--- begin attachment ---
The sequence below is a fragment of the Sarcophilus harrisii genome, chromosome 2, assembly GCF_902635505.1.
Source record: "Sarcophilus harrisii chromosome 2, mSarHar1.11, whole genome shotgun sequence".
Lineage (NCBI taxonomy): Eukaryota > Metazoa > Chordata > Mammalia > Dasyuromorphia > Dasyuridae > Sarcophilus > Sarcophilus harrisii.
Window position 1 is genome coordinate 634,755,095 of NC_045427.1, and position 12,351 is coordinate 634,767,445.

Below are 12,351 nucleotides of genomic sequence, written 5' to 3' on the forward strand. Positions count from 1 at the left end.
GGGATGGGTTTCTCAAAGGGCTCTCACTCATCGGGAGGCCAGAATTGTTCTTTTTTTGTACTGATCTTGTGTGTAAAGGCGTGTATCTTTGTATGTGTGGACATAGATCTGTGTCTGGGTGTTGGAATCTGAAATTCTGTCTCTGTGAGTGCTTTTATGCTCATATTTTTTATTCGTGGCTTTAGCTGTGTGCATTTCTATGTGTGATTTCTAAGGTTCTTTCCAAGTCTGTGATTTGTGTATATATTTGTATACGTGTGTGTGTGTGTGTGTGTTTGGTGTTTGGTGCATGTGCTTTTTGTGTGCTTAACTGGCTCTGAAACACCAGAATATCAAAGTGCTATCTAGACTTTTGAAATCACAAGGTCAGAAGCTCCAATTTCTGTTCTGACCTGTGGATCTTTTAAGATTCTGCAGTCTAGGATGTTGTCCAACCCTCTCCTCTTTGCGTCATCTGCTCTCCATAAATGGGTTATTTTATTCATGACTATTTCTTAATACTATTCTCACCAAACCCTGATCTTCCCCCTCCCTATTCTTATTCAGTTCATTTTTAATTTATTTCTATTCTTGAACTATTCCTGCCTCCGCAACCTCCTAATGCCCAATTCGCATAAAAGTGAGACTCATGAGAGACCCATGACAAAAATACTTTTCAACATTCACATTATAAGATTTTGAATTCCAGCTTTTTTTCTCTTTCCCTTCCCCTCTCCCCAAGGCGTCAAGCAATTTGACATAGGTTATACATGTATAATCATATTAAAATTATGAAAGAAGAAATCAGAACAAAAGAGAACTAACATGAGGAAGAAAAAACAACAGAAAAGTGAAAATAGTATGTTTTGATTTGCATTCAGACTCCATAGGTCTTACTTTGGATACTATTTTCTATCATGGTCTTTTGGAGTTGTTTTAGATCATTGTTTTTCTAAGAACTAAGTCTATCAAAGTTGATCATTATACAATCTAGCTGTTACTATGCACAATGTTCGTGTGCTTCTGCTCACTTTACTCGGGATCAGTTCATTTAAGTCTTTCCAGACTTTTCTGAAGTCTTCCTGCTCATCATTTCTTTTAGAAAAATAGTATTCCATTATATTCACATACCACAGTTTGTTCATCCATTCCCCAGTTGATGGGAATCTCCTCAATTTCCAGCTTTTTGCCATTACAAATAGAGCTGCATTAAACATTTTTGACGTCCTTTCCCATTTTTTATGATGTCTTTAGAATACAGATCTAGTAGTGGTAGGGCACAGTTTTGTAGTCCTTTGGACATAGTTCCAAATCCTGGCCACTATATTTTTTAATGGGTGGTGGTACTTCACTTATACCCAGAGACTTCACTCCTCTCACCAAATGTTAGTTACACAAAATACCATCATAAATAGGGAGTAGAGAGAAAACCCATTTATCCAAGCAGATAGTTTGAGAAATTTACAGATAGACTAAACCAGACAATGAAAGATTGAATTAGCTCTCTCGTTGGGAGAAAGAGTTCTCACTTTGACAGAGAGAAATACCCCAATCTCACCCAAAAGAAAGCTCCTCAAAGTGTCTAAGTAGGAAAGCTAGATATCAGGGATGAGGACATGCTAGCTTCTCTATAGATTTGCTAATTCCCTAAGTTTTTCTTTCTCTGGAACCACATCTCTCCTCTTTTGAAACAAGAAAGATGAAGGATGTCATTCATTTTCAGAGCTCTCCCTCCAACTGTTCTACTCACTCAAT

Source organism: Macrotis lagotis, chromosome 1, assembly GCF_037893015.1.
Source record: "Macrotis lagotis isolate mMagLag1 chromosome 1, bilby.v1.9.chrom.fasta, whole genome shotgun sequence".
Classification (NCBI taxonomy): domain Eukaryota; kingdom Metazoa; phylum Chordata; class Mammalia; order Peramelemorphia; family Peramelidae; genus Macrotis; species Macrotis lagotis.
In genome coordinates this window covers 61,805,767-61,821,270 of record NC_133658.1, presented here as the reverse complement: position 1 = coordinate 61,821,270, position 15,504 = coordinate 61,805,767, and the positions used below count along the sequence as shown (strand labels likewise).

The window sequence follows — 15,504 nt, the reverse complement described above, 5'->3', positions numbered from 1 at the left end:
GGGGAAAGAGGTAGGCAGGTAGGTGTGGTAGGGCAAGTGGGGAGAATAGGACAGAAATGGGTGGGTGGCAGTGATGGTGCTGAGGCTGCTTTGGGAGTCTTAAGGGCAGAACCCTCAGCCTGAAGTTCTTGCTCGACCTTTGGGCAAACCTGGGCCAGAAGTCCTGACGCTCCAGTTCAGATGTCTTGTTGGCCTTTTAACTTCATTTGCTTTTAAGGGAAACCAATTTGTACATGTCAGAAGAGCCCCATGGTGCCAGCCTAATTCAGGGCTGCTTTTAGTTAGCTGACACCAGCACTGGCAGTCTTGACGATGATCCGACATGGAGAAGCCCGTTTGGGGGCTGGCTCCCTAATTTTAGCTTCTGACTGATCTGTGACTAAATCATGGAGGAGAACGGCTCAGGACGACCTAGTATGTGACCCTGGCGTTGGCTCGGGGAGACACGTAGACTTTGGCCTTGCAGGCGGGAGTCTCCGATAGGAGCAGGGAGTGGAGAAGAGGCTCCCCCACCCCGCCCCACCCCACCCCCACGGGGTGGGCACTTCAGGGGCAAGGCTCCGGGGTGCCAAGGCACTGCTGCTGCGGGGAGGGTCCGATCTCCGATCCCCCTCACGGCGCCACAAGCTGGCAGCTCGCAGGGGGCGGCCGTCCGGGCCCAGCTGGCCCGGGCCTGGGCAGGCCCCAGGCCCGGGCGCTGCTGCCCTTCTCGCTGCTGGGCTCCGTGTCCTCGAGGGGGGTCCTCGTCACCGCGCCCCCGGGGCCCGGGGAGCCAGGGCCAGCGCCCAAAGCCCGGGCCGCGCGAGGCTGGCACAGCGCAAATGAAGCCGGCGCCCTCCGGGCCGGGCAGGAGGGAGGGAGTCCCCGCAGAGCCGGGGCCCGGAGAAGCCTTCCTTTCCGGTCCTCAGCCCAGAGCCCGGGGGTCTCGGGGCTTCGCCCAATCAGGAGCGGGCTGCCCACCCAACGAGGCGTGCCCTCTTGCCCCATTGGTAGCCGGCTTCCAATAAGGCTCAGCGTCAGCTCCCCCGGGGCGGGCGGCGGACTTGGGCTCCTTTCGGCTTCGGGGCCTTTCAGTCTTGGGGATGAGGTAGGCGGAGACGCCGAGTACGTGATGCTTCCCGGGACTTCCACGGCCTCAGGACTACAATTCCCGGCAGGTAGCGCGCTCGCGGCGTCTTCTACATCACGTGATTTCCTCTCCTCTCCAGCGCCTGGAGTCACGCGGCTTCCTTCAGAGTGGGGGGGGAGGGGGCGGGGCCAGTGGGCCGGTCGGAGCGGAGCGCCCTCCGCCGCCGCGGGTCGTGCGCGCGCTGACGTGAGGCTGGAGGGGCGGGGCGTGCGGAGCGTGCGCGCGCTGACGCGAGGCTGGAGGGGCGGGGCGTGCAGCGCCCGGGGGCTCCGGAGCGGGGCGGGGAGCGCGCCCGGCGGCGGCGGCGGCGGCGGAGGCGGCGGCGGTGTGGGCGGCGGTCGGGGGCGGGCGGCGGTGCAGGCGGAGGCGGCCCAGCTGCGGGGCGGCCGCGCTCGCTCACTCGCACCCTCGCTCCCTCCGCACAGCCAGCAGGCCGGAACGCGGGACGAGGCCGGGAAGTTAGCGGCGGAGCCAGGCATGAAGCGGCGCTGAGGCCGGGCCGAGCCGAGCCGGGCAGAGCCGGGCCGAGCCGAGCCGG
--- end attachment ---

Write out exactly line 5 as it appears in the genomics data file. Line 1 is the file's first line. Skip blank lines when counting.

Below are 12,351 nucleotides of genomic sequence, written 5' to 3' on the forward strand. Positions count from 1 at the left end.